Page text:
Azar Nafisi, the renowned Iranian-American author, is most famous for her book “Reading Lolita in Tehran”. She reflects on similarities between Iran and the United States and on the importance of culture and education in a healthy democracy.
The Iranian-American novelist Azar Nafisi is a controversial figure, both in her native Iran and the United States where she now lives and works as a professor of English literature. She became a household name in 2003 with her bestselling memoir Reading Lolita in Tehran, which chronicled her experience teaching a small group of students about books deemed risque in Iran, such as Lolita and Madame Bovary.
This was followed by Things I’ve Been Silent About, another memoir of her family’s experience in pre-revolution Iran. Her third book, The Republic of Imagination, turned her attention to the US with a look back on the literature that has shaped the American psyche.
Prior to her interview on TRT World ’s The Newsmakers on August 22, Nafisi spoke to Tanya Goudsouzian about the overarching message in her books and how they apply to both Iran and the US today.
The author maintains that governments do not represent a nation and that nations are founded on ideals. The ideals of Mark Twain will certainly outlast President Donald Trump, she says, just as Hafez and Ferdowsi outlasted the Shah of Iran, and will outlast the current regime.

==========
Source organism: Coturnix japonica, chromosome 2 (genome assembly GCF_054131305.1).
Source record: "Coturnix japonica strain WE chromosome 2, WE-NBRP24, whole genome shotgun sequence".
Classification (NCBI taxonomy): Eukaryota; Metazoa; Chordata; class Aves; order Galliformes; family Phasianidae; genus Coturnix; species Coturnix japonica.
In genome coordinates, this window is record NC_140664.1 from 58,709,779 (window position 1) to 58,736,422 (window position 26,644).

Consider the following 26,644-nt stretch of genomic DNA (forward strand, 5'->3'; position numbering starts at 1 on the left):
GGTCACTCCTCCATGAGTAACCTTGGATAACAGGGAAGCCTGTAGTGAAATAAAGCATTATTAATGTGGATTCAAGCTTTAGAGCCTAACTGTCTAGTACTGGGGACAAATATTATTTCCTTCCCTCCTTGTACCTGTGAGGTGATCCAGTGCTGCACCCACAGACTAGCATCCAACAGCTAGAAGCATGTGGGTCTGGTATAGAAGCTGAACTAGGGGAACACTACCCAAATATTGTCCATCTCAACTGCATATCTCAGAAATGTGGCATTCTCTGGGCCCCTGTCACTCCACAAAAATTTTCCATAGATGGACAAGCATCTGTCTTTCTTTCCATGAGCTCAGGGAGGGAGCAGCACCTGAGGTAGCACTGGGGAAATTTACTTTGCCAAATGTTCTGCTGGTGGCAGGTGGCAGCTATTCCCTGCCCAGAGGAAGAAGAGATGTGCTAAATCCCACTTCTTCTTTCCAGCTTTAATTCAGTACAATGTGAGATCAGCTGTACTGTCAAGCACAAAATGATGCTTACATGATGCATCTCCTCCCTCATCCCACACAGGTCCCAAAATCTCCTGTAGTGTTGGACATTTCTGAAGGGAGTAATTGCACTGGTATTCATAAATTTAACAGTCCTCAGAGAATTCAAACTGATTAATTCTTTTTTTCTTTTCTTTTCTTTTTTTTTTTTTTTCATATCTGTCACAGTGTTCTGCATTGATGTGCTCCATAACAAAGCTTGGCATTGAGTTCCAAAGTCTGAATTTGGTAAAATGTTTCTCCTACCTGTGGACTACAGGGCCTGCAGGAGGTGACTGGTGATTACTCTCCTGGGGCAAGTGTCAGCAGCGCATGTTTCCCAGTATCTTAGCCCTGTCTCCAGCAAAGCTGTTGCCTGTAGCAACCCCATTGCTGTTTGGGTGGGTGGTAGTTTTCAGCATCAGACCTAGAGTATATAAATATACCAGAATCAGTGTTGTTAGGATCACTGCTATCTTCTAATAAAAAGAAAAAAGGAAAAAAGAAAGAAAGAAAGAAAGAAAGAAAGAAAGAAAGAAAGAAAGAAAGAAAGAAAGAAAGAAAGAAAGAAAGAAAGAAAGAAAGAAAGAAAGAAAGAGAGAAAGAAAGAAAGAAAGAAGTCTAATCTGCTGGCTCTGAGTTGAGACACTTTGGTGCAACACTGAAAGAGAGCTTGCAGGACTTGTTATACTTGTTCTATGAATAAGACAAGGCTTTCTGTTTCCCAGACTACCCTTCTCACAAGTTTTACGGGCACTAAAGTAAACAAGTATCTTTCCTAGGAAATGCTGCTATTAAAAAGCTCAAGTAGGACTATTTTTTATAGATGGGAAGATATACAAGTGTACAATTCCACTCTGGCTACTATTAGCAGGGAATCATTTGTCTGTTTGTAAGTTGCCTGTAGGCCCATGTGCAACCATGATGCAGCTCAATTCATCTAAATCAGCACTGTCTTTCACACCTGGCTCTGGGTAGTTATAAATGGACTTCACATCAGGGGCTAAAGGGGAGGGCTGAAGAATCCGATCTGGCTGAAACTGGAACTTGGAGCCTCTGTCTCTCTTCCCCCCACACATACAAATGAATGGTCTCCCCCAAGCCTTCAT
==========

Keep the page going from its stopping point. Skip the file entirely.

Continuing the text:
Do you see any parallels between pre-revolution Iran and today’s America?
AZAR NAFISI: Well, I do see parallels in the sense I believe both totalitarian and democratic societies become mirrors of one another and seeds of totalitarianism can exist anywhere in the world, as we noticed in Germany and the Soviet Union. So yes, I do.
I find that people are disenchanted; and they are losing faith in their political leaders; and education is unfortunately at its lowest [levels of quality]; and we are not paying attention to good quality public education, especially in terms of humanities.